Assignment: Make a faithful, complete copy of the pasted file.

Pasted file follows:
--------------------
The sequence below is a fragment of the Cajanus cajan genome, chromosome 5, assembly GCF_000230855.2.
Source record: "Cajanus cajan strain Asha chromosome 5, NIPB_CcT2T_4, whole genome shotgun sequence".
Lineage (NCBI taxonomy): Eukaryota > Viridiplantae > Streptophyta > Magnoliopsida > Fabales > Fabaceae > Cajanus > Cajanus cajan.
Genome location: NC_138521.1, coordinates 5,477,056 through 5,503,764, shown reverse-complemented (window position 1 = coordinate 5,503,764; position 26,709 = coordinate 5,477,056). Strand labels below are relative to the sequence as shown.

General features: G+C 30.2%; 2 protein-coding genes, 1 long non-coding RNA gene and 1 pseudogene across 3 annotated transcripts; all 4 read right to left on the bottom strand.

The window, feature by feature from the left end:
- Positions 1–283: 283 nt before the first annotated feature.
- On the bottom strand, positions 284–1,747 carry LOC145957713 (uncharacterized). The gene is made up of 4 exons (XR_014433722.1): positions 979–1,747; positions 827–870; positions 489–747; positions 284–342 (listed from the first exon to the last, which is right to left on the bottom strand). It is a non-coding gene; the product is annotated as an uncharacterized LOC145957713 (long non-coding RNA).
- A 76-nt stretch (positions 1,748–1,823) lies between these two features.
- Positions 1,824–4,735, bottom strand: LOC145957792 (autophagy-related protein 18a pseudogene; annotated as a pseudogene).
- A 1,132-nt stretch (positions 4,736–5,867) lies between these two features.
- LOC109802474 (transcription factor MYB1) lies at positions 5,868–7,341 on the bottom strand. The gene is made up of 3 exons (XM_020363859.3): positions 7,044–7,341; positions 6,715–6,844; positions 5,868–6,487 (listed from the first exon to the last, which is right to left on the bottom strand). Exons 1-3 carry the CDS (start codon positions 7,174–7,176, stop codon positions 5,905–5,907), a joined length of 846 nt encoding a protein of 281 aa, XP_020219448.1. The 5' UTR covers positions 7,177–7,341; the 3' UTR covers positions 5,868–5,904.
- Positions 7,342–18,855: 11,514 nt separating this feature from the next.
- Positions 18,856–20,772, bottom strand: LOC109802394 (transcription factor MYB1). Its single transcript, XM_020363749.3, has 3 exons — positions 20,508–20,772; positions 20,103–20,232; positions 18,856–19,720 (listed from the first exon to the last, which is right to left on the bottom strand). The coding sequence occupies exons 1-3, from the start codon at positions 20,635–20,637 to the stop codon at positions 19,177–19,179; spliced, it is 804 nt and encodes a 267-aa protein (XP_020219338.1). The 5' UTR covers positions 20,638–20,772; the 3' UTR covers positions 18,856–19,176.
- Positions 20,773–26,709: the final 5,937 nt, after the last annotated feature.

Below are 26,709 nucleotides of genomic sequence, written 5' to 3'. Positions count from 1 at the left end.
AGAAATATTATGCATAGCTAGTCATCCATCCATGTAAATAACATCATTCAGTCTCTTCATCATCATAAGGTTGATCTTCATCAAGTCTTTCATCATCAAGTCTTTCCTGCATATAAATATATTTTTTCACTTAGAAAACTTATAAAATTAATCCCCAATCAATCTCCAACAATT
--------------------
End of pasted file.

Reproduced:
The sequence below is a fragment of the Cajanus cajan genome, chromosome 5, assembly GCF_000230855.2.
Source record: "Cajanus cajan strain Asha chromosome 5, NIPB_CcT2T_4, whole genome shotgun sequence".
Lineage (NCBI taxonomy): Eukaryota > Viridiplantae > Streptophyta > Magnoliopsida > Fabales > Fabaceae > Cajanus > Cajanus cajan.
Genome location: NC_138521.1, coordinates 5,477,056 through 5,503,764, shown reverse-complemented (window position 1 = coordinate 5,503,764; position 26,709 = coordinate 5,477,056). Strand labels below are relative to the sequence as shown.

General features: G+C 30.2%; 2 protein-coding genes, 1 long non-coding RNA gene and 1 pseudogene across 3 annotated transcripts; all 4 read right to left on the bottom strand.

The window, feature by feature from the left end:
- Positions 1–283: 283 nt before the first annotated feature.
- On the bottom strand, positions 284–1,747 carry LOC145957713 (uncharacterized). The gene is made up of 4 exons (XR_014433722.1): positions 979–1,747; positions 827–870; positions 489–747; positions 284–342 (listed from the first exon to the last, which is right to left on the bottom strand). It is a non-coding gene; the product is annotated as an uncharacterized LOC145957713 (long non-coding RNA).
- A 76-nt stretch (positions 1,748–1,823) lies between these two features.
- Positions 1,824–4,735, bottom strand: LOC145957792 (autophagy-related protein 18a pseudogene; annotated as a pseudogene).
- A 1,132-nt stretch (positions 4,736–5,867) lies between these two features.
- LOC109802474 (transcription factor MYB1) lies at positions 5,868–7,341 on the bottom strand. The gene is made up of 3 exons (XM_020363859.3): positions 7,044–7,341; positions 6,715–6,844; positions 5,868–6,487 (listed from the first exon to the last, which is right to left on the bottom strand). Exons 1-3 carry the CDS (start codon positions 7,174–7,176, stop codon positions 5,905–5,907), a joined length of 846 nt encoding a protein of 281 aa, XP_020219448.1. The 5' UTR covers positions 7,177–7,341; the 3' UTR covers positions 5,868–5,904.
- Positions 7,342–18,855: 11,514 nt separating this feature from the next.
- Positions 18,856–20,772, bottom strand: LOC109802394 (transcription factor MYB1). Its single transcript, XM_020363749.3, has 3 exons — positions 20,508–20,772; positions 20,103–20,232; positions 18,856–19,720 (listed from the first exon to the last, which is right to left on the bottom strand). The coding sequence occupies exons 1-3, from the start codon at positions 20,635–20,637 to the stop codon at positions 19,177–19,179; spliced, it is 804 nt and encodes a 267-aa protein (XP_020219338.1). The 5' UTR covers positions 20,638–20,772; the 3' UTR covers positions 18,856–19,176.
- Positions 20,773–26,709: the final 5,937 nt, after the last annotated feature.

Below are 26,709 nucleotides of genomic sequence, written 5' to 3'. Positions count from 1 at the left end.
AGAAATATTATGCATAGCTAGTCATCCATCCATGTAAATAACATCATTCAGTCTCTTCATCATCATAAGGTTGATCTTCATCAAGTCTTTCATCATCAAGTCTTTCCTGCATATAAATATATTTTTTCACTTAGAAAACTTATAAAATTAATCCCCAATCAATCTCCAACAATT